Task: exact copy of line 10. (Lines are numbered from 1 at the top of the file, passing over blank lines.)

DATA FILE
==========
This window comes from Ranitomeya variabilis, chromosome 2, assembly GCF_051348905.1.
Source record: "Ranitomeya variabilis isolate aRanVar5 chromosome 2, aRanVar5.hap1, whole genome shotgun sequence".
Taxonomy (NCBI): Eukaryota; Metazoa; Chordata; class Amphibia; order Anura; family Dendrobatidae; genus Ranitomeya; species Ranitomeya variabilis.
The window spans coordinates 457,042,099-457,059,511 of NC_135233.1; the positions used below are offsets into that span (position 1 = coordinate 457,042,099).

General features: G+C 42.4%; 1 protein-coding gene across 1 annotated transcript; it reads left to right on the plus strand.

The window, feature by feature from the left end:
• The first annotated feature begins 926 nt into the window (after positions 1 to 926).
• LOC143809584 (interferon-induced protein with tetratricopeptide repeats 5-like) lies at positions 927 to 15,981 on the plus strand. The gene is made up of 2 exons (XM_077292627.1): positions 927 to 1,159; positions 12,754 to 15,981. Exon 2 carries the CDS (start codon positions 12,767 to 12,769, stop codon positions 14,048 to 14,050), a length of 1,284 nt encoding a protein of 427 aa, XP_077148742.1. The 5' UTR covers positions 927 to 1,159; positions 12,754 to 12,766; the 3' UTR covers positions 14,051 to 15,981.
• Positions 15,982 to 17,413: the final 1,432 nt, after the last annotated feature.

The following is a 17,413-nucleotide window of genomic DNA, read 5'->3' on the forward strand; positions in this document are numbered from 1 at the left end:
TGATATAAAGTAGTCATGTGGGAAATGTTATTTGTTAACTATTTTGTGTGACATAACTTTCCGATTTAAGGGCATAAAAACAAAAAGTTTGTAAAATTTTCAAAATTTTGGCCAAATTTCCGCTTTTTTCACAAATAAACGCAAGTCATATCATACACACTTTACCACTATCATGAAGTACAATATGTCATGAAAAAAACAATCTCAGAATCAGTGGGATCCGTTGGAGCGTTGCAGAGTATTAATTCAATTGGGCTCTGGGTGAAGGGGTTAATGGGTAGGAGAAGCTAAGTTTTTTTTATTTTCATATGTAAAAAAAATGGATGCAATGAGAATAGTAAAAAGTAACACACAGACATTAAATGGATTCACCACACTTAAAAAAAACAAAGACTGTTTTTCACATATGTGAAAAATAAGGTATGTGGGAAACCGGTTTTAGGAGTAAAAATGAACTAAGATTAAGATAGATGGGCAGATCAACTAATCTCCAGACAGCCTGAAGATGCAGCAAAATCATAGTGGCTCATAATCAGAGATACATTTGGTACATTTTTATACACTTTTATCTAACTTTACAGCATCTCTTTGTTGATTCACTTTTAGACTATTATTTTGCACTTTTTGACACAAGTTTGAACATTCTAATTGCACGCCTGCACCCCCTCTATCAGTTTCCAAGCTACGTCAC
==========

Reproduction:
The following is a 17,413-nucleotide window of genomic DNA, read 5'->3' on the forward strand; positions in this document are numbered from 1 at the left end: